The generation of horizontal perspective images require considerably more expertise to create than central perspective images. Even though both methods seek to provide the viewer the three dimension illusion that resulted from the two dimensional image, central perspective images produce directly the three dimensional landscape from the viewer or camera point. In contrast, the horizontal perspective image appears distorted when viewing head on, but this distortion has to be precisely rendered so that when viewing at a precise location, the horizontal perspective produces a three dimensional illusion.
The present invention multi-plane display system promotes horizontal perspective projection viewing by providing the viewer with the means to adjust the displayed images to maximize the illusion viewing experience. By employing the computation power of the microprocessor and a real time display, the horizontal perspective display of the present invention is shown in
The horizontal perspective display system, shown in
The input device can be operated manually or automatically. The input device can detect the position and orientation of the viewew eyepoint, to compute and to project the image onto the display according to the detection result. Alternatively, the input device can be made to detect the position and orientation of the viewer's head along with the orientation of the eyeballs. The input device can comprise an infrared detection system to detect the position the viewer's head to allow the viewer freedom of head movement. Other embodiments of the input device can be the triangulation method of detecting the viewer eyepoint location, such as a CCD camera providing position data suitable for the head tracking objectives of the invention. The input device can be manually operated by the viewer, such as a keyboard, mouse, trackball, joystick, or the like, to indicate the correct display of the horizontal perspective display images.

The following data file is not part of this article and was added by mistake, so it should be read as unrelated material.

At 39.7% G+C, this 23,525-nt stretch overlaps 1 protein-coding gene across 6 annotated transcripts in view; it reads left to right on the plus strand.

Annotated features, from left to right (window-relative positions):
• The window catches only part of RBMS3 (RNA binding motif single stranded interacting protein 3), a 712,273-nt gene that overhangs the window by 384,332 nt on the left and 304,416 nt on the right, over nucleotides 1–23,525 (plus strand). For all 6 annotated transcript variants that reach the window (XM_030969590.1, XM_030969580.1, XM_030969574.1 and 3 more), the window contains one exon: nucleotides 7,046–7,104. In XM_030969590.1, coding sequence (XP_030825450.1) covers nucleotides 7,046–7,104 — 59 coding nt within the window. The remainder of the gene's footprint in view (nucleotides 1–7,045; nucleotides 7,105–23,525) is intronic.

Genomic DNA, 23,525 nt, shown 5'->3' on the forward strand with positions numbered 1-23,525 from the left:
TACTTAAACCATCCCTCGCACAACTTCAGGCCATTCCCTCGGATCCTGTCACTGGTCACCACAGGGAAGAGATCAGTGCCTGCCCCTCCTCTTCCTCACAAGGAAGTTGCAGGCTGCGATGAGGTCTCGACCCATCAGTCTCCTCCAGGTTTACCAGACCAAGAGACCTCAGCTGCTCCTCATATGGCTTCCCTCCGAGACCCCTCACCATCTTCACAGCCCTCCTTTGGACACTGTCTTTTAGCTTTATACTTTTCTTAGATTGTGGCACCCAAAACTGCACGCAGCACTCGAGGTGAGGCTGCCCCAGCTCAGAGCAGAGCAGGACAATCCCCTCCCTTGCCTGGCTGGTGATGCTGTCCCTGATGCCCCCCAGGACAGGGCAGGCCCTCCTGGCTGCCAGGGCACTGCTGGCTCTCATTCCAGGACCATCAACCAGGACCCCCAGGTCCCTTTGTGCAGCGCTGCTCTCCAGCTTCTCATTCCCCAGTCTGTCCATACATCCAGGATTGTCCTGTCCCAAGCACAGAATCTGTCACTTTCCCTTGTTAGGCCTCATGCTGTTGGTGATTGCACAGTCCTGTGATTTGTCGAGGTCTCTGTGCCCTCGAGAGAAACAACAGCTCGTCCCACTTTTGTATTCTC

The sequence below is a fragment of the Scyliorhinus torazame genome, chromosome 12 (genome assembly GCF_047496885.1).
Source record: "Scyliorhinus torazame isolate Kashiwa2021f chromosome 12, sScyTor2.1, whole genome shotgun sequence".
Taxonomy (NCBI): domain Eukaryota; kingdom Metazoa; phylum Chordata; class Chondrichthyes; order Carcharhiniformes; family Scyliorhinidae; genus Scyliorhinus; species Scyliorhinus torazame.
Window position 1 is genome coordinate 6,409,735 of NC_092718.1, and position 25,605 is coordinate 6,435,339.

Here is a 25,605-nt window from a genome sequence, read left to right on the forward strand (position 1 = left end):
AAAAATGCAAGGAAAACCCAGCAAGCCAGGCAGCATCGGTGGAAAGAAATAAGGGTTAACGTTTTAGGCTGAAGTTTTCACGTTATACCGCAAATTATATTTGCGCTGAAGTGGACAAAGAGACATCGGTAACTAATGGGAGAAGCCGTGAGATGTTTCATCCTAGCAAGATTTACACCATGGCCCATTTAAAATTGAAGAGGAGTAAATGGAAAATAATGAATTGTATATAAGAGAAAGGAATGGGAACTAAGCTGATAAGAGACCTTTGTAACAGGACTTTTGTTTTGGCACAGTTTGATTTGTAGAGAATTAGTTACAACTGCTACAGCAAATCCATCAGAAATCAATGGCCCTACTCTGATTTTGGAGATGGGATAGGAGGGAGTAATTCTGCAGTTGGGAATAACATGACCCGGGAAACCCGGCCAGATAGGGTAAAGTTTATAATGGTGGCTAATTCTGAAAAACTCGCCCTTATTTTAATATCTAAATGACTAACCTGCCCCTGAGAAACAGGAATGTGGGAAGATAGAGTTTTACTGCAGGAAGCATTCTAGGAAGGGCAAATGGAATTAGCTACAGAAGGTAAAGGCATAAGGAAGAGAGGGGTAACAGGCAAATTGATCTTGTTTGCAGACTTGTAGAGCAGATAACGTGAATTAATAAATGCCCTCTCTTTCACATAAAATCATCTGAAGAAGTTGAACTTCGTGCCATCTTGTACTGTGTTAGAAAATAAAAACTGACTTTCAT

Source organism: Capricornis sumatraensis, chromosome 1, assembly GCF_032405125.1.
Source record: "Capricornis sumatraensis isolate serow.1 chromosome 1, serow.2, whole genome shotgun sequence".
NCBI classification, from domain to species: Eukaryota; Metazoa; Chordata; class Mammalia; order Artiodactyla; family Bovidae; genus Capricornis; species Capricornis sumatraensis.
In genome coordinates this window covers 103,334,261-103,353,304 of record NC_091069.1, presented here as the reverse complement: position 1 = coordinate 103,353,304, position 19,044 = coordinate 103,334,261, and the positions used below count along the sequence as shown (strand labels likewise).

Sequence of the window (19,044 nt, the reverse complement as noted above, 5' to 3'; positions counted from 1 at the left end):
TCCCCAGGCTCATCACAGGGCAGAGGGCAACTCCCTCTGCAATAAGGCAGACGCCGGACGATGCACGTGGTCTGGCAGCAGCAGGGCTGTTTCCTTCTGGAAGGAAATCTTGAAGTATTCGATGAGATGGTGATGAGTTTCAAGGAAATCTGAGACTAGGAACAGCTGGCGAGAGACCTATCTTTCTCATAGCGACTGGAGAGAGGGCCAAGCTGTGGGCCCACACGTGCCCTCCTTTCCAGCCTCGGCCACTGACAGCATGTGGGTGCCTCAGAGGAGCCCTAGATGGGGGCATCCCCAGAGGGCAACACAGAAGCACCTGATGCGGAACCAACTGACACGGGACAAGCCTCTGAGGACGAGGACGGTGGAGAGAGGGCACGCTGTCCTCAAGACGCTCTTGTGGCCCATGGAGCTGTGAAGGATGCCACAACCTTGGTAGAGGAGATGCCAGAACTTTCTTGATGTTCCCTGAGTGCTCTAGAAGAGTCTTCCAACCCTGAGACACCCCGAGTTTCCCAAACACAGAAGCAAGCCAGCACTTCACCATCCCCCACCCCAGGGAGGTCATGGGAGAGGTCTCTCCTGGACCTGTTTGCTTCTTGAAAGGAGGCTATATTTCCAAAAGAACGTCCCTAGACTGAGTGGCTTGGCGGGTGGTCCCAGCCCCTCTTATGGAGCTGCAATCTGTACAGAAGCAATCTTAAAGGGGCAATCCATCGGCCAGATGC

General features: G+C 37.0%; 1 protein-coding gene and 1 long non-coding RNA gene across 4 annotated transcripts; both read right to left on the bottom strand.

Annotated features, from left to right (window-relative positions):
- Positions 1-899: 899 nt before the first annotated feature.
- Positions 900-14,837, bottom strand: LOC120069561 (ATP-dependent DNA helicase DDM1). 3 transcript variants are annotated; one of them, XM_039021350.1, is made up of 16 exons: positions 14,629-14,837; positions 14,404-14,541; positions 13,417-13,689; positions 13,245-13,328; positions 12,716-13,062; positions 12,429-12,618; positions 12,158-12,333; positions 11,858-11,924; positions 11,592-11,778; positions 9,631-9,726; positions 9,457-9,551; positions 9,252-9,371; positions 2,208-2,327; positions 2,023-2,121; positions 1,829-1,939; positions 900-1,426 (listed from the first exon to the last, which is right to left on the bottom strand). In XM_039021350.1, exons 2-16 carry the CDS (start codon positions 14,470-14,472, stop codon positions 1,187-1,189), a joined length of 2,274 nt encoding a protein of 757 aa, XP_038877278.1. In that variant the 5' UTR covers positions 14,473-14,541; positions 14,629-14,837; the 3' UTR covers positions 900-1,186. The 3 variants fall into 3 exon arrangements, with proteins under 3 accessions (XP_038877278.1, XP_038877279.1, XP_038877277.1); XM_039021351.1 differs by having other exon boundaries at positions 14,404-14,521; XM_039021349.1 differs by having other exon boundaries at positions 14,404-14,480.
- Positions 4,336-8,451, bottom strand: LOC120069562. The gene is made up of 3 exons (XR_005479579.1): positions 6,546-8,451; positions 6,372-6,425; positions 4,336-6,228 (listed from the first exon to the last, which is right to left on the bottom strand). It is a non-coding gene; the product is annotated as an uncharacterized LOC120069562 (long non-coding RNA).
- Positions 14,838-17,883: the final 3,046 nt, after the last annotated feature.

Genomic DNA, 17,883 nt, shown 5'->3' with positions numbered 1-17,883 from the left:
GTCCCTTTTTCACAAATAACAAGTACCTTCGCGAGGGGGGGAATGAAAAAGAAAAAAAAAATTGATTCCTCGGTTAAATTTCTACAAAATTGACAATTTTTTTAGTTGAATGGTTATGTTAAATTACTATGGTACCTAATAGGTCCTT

The head or eye-tracking system can comprise a base unit and a head-mounted sensor on the head of the viewer. The head-mounted sensor produces signals showing the position and orientation of the viewer in response to the viewer's head movement and eye orientation. These signals can be received by the base unit and are used to compute the proper three dimensional projection images. The head or eye tracking system can be infrared cameras to capture images of the viewer's eyes. Using the captured images and other techniques of image processing, the position and orientation of the viewer's eyes can be determined, and then provided to the base unit. The head and eye tracking can be done in real time for small enough time interval to provide continous viewer's head and eye tracking.
The multi-plane display system comprises a number of new computer hardware and software elements and processes, and together with existing components creates a horizontal perspective viewing simulator. For the viewer to experience these unique viewing simulations the computer hardware viewing surface is preferrably situated horizontally, such that the viewer's line of sight is at a 45° angle to the surface. Typically, this means that the viewer is standing or seated vertically, and the viewing surface is horizontal to the ground. Note that although the viewer can experience hands-on simulations at viewing angles other than 45° (e.g. 55°, 30° etc.), it is the optimal angle for the brain to recognize the maximum amount of spatial information in an open space image. Therefore, for simplicity's sake, we use “45°” throughout this document to mean “an approximate 45 degree angle”. Further, while horizontal viewing surface is preferred since it simulates viewers' experience with the horizontal ground, any viewing surface could offer similar three dimensional illusion experience. The horizontal perspective illusion can appear to be hanging from a ceiling by projecting the horizontal perspective images onto a ceiling surface, or appear to be floating from a wall by projecting the horizontal perspective images onto a vertical wall surface.
The viewing simulations are generated within a three dimensional graphics view volume, both situated above and below the physical viewing surface. Mathematically, the computer-generated x, y, z coordinates of the Angled Camera point form the vertex of an infinite “pyramid”, whose sides pass through the x, y, z coordinates of the Reference/Horizontal Plane.
For the viewer to view open space images on their physical viewing device it must be positioned properly, which usually means the physical Reference Plane is placed horizontally to the ground. Whatever the viewing device's position relative to the ground, the Reference/Horizontal Plane must be at approximately a 45° angle to the viewer's line-of-site for optimum viewing.